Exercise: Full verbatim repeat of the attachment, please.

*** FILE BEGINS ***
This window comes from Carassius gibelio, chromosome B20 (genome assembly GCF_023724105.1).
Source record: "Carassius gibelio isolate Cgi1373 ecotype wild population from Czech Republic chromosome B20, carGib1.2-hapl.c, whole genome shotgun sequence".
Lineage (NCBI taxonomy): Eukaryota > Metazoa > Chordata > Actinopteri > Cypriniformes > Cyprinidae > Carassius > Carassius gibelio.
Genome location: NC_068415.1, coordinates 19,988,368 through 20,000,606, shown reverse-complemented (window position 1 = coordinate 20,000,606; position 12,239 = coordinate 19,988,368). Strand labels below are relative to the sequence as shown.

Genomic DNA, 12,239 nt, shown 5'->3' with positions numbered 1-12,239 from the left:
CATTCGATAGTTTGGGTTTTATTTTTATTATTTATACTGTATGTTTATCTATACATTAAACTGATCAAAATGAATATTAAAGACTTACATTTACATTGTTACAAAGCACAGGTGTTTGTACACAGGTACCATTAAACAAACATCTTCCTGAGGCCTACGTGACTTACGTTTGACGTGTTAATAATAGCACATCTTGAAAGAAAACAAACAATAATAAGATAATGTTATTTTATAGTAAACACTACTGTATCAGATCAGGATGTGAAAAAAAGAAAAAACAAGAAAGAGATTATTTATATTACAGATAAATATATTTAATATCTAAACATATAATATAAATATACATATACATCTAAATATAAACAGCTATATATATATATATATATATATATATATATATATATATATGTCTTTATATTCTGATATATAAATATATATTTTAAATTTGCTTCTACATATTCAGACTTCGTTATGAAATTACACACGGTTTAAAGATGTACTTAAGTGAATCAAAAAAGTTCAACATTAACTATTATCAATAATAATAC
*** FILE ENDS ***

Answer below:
This window comes from Carassius gibelio, chromosome B20 (genome assembly GCF_023724105.1).
Source record: "Carassius gibelio isolate Cgi1373 ecotype wild population from Czech Republic chromosome B20, carGib1.2-hapl.c, whole genome shotgun sequence".
Lineage (NCBI taxonomy): Eukaryota > Metazoa > Chordata > Actinopteri > Cypriniformes > Cyprinidae > Carassius > Carassius gibelio.
Genome location: NC_068415.1, coordinates 19,988,368 through 20,000,606, shown reverse-complemented (window position 1 = coordinate 20,000,606; position 12,239 = coordinate 19,988,368). Strand labels below are relative to the sequence as shown.

Genomic DNA, 12,239 nt, shown 5'->3' with positions numbered 1-12,239 from the left:
CATTCGATAGTTTGGGTTTTATTTTTATTATTTATACTGTATGTTTATCTATACATTAAACTGATCAAAATGAATATTAAAGACTTACATTTACATTGTTACAAAGCACAGGTGTTTGTACACAGGTACCATTAAACAAACATCTTCCTGAGGCCTACGTGACTTACGTTTGACGTGTTAATAATAGCACATCTTGAAAGAAAACAAACAATAATAAGATAATGTTATTTTATAGTAAACACTACTGTATCAGATCAGGATGTGAAAAAAAGAAAAAACAAGAAAGAGATTATTTATATTACAGATAAATATATTTAATATCTAAACATATAATATAAATATACATATACATCTAAATATAAACAGCTATATATATATATATATATATATATATATATATATATATATGTCTTTATATTCTGATATATAAATATATATTTTAAATTTGCTTCTACATATTCAGACTTCGTTATGAAATTACACACGGTTTAAAGATGTACTTAAGTGAATCAAAAAAGTTCAACATTAACTATTATCAATAATAATAC